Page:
Constitutional Union party

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Constitutional Union party,

in U.S. history, formed when the conflict between North and South broke down the older parties. The Constitutional Union group, composed of former Whigs and remnants of the Know-Nothings and other groups in the South, was organized just before the election of 1860. Delegates from 20 states attended the party convention at Baltimore in May, 1860, and John BellBell, John,
1797–1869, American statesman, b. near Nashville, Tenn. A leading member of the Nashville bar, he served in the U.S. House of Representatives (1827–41), was speaker in 1834, and for a few weeks in 1841 was Secretary of War under President William Henry
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, of Tennessee, and Edward EverettEverett, Edward
, 1794–1865, American orator and statesman, b. Dorchester, Mass., grad. Harvard (B.A., 1811; M.A., 1814). In 1814 he became a Unitarian minister in Boston, but, appointed (1815) professor of Greek literature at Harvard, he went abroad to study at the Univ.
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, of Massachusetts, were nominated for President and Vice President. The party recognized "no political principle but the Constitution of the country, the union of the states and the enforcement of laws." The party carried Kentucky, Tennessee, and Virginia in the election.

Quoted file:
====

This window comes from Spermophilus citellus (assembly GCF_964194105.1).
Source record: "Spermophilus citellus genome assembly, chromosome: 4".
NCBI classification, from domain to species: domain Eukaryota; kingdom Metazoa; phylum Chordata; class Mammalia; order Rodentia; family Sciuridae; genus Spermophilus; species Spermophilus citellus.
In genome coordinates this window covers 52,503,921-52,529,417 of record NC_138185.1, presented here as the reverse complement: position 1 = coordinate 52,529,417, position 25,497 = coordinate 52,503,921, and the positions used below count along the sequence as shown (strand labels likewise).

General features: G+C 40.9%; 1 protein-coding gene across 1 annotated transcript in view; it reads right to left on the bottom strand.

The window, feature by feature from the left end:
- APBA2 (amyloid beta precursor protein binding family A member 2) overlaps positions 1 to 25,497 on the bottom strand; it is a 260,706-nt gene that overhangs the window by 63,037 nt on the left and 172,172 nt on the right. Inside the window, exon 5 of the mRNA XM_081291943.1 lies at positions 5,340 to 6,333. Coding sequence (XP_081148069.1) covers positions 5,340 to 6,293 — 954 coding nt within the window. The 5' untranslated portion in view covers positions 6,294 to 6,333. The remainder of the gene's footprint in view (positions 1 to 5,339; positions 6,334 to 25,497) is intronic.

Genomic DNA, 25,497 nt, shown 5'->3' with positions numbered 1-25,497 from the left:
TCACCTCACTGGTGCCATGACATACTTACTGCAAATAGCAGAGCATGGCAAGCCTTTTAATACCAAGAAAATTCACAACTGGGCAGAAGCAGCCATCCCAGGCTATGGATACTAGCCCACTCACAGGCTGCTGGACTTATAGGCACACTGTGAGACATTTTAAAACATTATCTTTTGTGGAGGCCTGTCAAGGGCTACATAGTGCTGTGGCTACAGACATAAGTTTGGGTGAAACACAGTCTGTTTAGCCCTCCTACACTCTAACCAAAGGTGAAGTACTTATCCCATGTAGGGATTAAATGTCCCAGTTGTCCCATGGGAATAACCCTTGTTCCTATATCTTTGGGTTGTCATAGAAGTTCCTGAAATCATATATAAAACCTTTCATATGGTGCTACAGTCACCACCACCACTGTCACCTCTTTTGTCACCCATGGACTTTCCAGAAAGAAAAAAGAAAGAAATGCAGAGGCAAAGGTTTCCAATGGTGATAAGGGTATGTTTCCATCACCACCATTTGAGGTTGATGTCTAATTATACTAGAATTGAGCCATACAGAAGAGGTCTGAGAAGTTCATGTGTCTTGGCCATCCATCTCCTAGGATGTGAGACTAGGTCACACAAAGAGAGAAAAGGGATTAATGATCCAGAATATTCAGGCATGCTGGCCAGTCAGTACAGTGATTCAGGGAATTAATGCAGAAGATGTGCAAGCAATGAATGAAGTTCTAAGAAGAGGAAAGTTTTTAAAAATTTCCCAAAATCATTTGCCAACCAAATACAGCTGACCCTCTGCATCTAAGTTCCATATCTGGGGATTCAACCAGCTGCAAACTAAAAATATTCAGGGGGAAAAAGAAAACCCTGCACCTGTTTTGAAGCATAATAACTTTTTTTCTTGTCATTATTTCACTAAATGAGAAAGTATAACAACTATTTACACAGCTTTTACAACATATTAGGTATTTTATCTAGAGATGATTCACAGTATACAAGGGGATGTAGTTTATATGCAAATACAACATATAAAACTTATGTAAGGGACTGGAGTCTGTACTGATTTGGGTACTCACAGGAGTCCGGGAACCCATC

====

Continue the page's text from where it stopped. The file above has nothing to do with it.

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References in periodicals archive ?
The overriding objective of the Constitutional Union Party was to present voters with a moderate alternative to the sectional parties in the election of 1860.
When the Whig Party disbanded in 1854, Crittenden and others like him looked for a new home, eventually forming the Constitutional Union Party. The Baltimore convention displayed the old nationalist instincts.
The Constitutional Union Party was disadvantaged in the campaign.
(7.) Donald Walter Curl, "The Baltimore Convention of the Constitutional Union Party," Maryland Historical Magazine 67 (Fall 1972): 260.
(13.) Curl, "Baltimore Convention," 265; Nevins, 261-62; Thomas Brown, "Edward Everett and the Constitutional Union Party," The Historical Journal of Massachusetts 2 (1983): 71; John Burgess Stabler, "A History of the Constitutional Union Party, a Tragic Failure" (Ph.D.

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